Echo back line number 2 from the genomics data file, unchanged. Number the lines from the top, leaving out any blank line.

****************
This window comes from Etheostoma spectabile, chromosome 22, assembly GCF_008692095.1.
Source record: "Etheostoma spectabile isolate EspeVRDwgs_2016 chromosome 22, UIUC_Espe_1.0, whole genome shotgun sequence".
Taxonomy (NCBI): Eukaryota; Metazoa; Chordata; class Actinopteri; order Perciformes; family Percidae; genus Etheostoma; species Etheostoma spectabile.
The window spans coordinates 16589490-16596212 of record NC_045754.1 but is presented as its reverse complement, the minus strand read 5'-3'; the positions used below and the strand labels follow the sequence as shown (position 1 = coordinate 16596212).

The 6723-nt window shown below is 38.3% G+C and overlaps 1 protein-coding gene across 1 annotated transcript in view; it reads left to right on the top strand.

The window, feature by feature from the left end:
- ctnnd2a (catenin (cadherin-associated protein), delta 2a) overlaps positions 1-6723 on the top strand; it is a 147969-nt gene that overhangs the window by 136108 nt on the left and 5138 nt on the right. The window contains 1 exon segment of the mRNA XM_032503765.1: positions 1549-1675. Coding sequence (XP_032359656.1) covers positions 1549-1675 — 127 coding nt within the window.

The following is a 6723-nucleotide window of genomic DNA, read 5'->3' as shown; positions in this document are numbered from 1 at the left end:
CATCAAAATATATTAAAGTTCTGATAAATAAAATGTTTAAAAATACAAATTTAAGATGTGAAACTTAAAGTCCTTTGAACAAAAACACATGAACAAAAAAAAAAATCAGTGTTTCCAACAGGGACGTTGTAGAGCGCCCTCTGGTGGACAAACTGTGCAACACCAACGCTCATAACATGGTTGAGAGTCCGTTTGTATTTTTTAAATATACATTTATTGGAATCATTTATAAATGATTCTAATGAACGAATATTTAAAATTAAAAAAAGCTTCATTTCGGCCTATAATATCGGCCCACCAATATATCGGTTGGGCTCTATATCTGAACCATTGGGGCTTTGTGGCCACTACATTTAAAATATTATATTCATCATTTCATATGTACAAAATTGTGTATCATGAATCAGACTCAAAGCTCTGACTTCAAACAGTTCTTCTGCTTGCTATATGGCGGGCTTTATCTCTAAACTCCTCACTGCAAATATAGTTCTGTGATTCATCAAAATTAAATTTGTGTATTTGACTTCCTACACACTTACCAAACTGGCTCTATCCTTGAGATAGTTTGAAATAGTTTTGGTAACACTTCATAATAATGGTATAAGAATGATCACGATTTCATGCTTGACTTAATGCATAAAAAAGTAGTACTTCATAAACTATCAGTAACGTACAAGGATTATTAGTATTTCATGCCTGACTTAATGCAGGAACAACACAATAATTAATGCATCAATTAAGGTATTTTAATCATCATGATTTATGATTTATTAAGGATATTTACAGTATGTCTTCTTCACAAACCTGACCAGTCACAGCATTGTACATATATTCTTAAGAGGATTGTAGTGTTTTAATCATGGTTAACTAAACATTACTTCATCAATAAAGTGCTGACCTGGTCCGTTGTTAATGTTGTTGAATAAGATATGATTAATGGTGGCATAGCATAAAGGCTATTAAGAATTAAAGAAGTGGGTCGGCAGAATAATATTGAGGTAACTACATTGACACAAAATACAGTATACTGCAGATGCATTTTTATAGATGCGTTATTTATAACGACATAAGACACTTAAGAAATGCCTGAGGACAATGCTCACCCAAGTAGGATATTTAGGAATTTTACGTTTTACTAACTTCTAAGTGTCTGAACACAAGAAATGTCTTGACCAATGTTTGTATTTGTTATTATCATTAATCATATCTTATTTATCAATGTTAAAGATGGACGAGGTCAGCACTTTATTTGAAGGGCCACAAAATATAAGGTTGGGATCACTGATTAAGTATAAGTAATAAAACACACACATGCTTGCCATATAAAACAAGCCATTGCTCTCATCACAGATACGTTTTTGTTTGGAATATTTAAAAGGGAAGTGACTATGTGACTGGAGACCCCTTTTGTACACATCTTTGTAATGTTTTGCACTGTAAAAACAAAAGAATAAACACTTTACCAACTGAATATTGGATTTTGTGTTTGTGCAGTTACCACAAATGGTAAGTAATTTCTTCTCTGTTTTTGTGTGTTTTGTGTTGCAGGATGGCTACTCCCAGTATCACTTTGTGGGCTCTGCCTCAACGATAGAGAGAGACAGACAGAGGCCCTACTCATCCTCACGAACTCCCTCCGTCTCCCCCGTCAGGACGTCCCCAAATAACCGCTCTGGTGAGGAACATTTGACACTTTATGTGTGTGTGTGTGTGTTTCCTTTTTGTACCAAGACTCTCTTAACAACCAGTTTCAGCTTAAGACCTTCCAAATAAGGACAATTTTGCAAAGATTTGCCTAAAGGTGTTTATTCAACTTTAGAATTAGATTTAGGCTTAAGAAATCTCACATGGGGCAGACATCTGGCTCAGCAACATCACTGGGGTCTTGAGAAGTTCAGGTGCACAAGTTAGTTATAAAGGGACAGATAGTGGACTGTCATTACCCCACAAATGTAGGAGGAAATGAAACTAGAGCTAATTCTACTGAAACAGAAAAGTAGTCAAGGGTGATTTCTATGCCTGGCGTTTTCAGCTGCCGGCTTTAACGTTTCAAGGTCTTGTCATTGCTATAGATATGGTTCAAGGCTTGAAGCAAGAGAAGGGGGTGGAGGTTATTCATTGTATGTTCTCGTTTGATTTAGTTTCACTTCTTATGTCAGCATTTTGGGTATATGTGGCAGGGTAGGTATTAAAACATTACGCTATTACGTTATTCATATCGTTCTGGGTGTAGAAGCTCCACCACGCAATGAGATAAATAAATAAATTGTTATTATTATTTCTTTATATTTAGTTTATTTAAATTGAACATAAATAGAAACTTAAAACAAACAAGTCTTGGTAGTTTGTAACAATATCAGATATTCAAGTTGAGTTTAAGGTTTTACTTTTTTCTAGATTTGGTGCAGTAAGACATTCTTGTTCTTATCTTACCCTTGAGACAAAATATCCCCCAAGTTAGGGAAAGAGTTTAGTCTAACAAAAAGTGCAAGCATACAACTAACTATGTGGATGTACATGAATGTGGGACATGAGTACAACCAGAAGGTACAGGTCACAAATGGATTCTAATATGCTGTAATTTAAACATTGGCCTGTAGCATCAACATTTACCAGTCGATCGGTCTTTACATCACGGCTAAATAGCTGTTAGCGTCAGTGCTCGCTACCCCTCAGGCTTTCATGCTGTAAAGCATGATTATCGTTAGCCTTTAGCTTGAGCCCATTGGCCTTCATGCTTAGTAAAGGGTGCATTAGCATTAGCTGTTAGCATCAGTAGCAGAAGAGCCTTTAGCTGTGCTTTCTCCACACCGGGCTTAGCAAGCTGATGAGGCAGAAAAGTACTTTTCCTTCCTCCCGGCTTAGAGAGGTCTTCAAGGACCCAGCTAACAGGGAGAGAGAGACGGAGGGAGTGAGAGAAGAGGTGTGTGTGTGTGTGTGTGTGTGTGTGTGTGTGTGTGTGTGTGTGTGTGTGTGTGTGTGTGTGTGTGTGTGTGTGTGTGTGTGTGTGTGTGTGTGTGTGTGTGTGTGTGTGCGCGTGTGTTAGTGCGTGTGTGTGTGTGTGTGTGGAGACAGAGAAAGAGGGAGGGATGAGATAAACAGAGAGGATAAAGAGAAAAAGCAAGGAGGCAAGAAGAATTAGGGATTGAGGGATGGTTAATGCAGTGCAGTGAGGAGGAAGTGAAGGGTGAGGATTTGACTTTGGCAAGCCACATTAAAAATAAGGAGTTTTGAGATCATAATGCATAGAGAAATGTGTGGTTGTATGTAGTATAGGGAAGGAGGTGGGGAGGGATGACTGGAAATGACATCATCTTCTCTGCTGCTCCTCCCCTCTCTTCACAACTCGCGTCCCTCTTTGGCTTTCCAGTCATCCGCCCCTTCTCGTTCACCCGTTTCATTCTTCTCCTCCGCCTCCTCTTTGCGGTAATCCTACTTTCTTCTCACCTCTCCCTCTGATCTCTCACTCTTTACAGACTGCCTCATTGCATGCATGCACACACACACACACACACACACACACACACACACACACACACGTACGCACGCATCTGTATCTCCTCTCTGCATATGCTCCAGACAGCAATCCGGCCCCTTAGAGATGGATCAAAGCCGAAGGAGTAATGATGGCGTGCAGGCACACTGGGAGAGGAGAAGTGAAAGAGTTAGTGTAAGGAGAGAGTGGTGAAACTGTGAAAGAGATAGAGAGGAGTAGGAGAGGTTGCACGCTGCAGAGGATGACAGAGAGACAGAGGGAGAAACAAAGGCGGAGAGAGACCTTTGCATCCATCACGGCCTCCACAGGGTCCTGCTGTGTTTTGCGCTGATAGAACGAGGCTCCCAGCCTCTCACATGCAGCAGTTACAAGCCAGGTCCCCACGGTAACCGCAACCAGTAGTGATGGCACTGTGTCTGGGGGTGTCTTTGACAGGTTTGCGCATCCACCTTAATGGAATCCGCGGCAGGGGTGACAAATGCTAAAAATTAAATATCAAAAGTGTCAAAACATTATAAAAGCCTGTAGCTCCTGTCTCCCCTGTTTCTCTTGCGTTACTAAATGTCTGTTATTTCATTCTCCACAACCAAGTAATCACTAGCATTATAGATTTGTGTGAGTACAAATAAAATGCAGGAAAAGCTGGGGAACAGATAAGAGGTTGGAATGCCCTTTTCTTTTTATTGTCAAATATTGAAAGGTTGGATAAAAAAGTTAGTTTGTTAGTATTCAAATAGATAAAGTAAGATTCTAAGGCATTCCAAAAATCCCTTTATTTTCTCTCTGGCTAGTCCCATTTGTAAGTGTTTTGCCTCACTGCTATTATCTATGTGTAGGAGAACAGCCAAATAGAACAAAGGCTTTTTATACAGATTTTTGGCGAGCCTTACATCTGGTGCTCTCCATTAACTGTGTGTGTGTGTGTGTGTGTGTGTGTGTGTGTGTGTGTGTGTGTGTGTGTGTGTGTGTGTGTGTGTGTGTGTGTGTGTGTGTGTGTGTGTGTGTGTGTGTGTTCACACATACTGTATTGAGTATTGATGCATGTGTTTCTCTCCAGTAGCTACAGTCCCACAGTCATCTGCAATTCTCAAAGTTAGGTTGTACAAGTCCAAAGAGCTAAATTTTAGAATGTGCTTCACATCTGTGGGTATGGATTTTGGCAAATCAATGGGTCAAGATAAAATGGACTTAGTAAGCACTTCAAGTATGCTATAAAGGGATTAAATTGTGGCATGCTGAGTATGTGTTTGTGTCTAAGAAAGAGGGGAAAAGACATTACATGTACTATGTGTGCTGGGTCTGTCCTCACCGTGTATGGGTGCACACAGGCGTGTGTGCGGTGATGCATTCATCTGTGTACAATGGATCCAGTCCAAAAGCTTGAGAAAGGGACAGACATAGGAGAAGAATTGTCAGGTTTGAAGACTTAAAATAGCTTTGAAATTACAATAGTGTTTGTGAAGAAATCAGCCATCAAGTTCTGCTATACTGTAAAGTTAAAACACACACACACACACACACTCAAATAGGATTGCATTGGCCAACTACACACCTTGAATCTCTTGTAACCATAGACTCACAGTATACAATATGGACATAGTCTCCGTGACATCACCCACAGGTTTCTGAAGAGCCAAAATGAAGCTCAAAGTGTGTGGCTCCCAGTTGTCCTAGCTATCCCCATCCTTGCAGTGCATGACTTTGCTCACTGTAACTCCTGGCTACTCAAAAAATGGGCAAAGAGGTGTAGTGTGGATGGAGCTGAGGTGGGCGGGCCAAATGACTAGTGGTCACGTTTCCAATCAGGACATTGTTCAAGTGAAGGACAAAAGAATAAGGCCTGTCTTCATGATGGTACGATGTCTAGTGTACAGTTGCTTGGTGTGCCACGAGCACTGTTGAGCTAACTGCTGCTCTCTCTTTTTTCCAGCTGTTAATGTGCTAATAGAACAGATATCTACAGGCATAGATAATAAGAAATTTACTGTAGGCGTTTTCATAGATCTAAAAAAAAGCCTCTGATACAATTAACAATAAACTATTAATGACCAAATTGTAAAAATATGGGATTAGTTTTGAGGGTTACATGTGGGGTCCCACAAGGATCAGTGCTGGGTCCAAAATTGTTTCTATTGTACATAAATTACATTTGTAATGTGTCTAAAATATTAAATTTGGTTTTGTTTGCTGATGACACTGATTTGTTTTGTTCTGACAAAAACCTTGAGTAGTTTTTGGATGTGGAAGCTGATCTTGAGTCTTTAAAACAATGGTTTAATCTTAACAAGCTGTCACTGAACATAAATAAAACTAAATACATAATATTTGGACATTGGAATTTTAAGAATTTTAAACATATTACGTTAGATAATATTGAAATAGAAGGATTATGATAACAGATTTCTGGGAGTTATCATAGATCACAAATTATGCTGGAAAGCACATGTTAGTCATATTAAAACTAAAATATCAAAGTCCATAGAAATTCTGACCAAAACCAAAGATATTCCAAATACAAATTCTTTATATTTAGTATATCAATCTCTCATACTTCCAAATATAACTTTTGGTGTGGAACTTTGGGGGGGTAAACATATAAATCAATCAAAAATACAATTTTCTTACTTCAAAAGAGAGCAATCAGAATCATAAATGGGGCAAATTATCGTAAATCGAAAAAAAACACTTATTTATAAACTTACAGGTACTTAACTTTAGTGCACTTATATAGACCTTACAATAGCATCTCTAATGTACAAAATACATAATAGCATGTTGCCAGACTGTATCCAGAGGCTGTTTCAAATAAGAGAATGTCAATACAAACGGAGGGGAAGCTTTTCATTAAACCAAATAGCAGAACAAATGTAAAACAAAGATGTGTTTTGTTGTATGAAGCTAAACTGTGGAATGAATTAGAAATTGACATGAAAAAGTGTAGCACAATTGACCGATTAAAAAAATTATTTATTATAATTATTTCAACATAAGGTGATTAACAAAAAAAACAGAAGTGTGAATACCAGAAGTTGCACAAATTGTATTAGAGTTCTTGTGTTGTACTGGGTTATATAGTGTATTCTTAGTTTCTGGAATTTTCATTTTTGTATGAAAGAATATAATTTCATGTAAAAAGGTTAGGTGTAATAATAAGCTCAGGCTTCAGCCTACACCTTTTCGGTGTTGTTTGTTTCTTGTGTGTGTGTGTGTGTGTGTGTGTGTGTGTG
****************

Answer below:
Source record: "Etheostoma spectabile isolate EspeVRDwgs_2016 chromosome 22, UIUC_Espe_1.0, whole genome shotgun sequence".